Designer makes bulletproof clothing for kids

(CBS News) The school year is coming to a close, but when students return in a couple months, there may be something new in at least a few classrooms.

Some believe it's a necessary layer of security in an age scarred by school shootings.

Miguel Caballero demonstrates his new product on a brave participant
Miguel Caballero demonstrates his new product on a brave participant. CBS News

Miguel Caballero conducted one of the most unusual product demonstrations ever: He shot someone at close range.

Caballero is known for making "the 'Armani' of bulletproof clothing.

His high-style protective gear is worn by high-profile clients from South America to the Persian Gulf.

But after the Sandy Hook school shooting, the Colombian businessman said he was flooded with calls from American parents. So he created a new line: MC Kids.

"We have to adapt the product to reduce totally the trauma to the children."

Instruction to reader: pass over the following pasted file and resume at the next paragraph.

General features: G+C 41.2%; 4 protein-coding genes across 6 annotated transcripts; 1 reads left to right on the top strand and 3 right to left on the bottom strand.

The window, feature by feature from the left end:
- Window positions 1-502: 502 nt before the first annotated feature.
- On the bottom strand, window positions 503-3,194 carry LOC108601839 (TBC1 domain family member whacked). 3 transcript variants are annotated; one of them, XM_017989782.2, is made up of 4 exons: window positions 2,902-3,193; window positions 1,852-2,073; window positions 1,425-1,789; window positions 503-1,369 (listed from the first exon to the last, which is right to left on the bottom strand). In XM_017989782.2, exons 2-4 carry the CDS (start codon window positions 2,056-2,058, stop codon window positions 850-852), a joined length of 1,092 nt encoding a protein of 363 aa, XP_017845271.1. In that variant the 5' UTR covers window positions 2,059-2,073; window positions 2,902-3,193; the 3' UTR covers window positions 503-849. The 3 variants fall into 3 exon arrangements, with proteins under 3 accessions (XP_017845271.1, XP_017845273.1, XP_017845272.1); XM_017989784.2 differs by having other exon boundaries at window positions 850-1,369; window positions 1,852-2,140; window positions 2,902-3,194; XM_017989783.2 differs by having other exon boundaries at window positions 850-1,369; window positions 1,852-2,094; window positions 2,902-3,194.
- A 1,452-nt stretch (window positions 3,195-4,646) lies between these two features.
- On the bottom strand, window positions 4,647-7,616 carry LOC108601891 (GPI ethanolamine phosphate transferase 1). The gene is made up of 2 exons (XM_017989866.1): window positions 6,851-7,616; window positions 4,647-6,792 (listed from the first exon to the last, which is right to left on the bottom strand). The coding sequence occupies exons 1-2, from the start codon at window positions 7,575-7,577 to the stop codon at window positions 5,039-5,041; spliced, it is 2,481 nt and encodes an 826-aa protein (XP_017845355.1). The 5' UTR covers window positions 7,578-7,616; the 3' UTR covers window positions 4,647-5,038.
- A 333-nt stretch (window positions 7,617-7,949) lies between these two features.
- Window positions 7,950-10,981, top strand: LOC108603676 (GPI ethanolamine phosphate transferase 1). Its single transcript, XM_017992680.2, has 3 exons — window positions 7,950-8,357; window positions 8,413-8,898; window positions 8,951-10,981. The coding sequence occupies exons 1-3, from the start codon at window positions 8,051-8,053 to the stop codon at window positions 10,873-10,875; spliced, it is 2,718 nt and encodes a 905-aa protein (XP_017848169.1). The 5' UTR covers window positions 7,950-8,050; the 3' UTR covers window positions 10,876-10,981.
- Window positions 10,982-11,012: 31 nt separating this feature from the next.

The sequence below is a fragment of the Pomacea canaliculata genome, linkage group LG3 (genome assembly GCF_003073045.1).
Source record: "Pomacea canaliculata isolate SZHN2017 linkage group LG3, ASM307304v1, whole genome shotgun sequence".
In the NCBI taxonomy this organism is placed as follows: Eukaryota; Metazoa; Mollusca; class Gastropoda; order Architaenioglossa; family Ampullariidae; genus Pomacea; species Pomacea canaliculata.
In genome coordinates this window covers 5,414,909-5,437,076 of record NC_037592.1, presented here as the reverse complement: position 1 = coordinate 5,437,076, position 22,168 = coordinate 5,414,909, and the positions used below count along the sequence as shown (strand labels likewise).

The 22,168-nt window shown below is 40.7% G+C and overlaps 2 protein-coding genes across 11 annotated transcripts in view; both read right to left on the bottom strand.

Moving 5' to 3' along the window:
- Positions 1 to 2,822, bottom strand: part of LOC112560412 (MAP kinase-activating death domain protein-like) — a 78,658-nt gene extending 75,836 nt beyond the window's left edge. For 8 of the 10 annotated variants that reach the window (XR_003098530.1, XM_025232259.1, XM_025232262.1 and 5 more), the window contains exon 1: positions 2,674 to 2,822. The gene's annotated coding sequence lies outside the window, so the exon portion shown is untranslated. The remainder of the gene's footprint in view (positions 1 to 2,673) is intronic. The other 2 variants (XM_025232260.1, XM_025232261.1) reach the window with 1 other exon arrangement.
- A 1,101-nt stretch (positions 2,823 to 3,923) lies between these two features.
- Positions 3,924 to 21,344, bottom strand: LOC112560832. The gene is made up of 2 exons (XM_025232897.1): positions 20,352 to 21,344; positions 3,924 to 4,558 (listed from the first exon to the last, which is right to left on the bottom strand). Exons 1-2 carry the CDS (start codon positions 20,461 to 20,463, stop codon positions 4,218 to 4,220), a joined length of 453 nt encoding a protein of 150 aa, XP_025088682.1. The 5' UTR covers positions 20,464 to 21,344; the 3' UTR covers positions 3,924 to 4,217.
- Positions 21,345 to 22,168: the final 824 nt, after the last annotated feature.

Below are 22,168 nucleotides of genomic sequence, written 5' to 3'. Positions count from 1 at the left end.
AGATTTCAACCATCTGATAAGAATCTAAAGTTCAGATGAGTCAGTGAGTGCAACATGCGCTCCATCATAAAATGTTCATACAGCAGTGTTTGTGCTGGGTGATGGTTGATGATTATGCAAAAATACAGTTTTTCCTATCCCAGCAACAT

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He says the bulletproof backpack is now a best-seller.

"It provides a lot of protection," said Timothy Hogan of Elite Sterling Security. "It can sustain multiple shots with pretty high caliber weapons."

Elite Sterling Security is Caballero's Denver-based U.S. distributor. Since the March launch, Hogan said they've sold more than 300 backpacks nation-wide at $250 a piece

Bulletproof backpacks from Miguel Caballero's new line, MC Kids.
Bulletproof backpacks from Miguel Caballero's new line, MC Kids. CBS News

"We look at it as an additional safety measure, no different than wearing seat belts in your car. It's just one more level of protection that can help take care of our kids," he said.

At a nearby park, 4-year-old Alex Phillips liked the backpack. His father Zach wasn't sure.

"After some of the recent tragedies we've had, I don't know how much it would've prevented or if it would've helped in any of these cases but I suppose it's not a bad idea," Zach Phillips said.

Some extra protection seemed like a good idea to 14-year-old Trey Martinez.

"It would be more ensuring if something did happen, then I'd feel safer," he said.

His mother Amy says after the Aurora and Sandy Hook shootings, her sons expressed concerns about going to school.

"It's upsetting that, you know, there is a lot we can't -- we have to be aware of now, I guess," she said. "But at the same time I don't think it should stop us, so we'll just be prepared."

Caballero and his U.S. partner say they have also had requests for larger, high school and college-style backpacks. It's something they are working on and hope to have available soon.